Rush City, North Branch teachers share how they bring students closer to Martin Luther King Jr. and his message
It’s a federal holiday that celebrates the life and achievements of one of the most influential American civil rights leaders in history.
And while students had the day off in observance of this annual holiday, Martin Luther King Jr. is not forgotten in local classrooms where his “I Have A Dream” speech and campaign for racial equality are kept alive through video presentations and thought-provoking discussions.
Erika Matzke, a social studies teacher at Rush City High School, challenges her students to think about and put into perspective the impact that such historic figures as King has had on people and society in general.
Matzke said she organized an assignment on King’s famous speech and found some interesting responses from students on their own dreams in the context of equality and discrimination. One student dreamed of a world without bullying, for instance, an issue many young people can relate to.
“They understand these are real world problems,” said Matzke, noting students will weigh in on treating people fairly.
Martin Luther King Jr. helped foster change to make the world a better place, she added.
In his social studies class at RCHS, Mike Vaughan assigned his students to study a figure whose notable place in history came before and after Martin Luther King Jr. They first compared Frederick Douglass (1818-1895) and then President Barack Obama (1961-present) to King (1929-1968).
Vaughan also found an old school film, complete with reels, of King’s “I Have A Dream” speech to show his students.
“Where would we be today if we didn’t have figures like Martin Luther King Jr.?” said Matzke, reciting a question she will ask her students. “We’re talking about the message. We’re such a complex, diverse society. When we’re trying to live harmoniously, there’s going to be times people are treated unfairly, but what are you going to do for a solution?”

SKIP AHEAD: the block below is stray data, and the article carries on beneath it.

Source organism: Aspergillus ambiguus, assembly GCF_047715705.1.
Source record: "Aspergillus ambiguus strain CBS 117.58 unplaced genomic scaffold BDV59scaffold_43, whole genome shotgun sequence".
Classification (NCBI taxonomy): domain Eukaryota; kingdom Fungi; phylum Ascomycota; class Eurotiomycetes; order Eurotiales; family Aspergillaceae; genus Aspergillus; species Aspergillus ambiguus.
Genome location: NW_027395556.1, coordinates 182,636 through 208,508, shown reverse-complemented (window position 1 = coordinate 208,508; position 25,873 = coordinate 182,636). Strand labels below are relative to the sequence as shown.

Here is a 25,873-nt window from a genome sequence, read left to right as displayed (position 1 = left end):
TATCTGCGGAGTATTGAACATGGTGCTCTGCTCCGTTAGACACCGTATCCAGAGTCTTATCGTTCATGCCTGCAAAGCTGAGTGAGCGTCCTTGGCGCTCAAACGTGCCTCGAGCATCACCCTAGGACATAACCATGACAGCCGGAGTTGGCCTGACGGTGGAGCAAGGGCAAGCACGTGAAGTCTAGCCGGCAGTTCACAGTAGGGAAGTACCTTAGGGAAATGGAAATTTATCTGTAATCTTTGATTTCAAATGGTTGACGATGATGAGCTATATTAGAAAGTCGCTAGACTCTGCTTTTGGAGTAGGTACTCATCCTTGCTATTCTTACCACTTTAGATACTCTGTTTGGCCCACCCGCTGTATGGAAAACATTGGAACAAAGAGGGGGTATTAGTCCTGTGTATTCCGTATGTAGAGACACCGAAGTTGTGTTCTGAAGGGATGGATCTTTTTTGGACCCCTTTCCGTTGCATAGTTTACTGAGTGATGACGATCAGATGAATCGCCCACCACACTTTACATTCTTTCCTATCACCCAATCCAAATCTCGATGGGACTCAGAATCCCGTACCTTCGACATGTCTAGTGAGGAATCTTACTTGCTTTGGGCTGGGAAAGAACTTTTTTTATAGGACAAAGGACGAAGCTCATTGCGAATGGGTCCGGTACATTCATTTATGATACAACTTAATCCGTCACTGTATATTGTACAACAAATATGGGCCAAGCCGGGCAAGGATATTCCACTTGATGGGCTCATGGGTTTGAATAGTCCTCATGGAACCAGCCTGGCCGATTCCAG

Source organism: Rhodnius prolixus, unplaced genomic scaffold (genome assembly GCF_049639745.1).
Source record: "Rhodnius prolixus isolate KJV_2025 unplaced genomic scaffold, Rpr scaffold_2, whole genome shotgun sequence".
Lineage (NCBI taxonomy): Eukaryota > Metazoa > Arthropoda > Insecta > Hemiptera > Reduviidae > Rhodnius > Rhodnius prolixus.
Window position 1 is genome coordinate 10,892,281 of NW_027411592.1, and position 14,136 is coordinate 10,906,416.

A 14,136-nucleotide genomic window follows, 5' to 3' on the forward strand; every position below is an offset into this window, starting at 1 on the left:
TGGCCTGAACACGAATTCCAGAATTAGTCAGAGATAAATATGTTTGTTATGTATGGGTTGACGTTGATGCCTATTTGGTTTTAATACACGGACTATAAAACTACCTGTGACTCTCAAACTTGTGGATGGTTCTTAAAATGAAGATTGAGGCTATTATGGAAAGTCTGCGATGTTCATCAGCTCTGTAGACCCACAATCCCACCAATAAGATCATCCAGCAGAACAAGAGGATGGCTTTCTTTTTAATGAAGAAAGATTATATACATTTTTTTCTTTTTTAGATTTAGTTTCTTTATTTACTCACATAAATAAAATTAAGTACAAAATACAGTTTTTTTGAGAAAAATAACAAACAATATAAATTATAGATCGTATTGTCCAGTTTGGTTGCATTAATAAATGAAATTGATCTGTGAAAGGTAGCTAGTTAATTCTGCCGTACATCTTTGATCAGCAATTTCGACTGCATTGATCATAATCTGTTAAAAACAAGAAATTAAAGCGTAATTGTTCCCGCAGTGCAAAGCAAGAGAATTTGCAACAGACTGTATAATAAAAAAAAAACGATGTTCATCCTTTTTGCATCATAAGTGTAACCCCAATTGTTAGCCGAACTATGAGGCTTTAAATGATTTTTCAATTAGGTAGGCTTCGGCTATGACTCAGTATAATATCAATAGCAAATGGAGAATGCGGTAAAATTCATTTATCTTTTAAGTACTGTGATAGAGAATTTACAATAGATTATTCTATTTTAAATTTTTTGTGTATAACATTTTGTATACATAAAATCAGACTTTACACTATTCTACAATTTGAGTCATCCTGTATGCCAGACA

She wants her students to think; she wants them prepared to act, too, to make a difference.
“I love hearing back from the kids,” she said. “I want them to know the problem, to recognize it and don’t become it, and become part of a solution. I want to prepare kids for the real world. It’s a partnership with teachers and parents at home fostering their growth,” she continued.
Yet with adversity can come positives, and that’s part of the message between teacher and student, as well.
“Struggles are worth it in the end,” Vaughan said.
“It builds character,” Matzke added.
At North Branch Area Middle School, teacher Pam Newbauer said seventh-graders are currently studying the institution of slavery in American history and its involvement in bringing the country to the Civil War.
And like her colleagues to the north, she has similar lessons in mind on Martin Luther King Jr.
“To commemorate Dr. King,” she said, “this year we will be comparing the social conditions that existed 100 years before his Dream speech, what had developed since that time to bring America to the Civil Rights Movement, and then bring it forward to have the kids identify what dreams they have for their lives and our country and our world today.
“I’m hopeful that making it personal for the kids will help make it more meaningful. Kids have an extraordinary sense of justice and right versus wrong when they can understand the effects it has on them and the people they care about,” Newbauer added.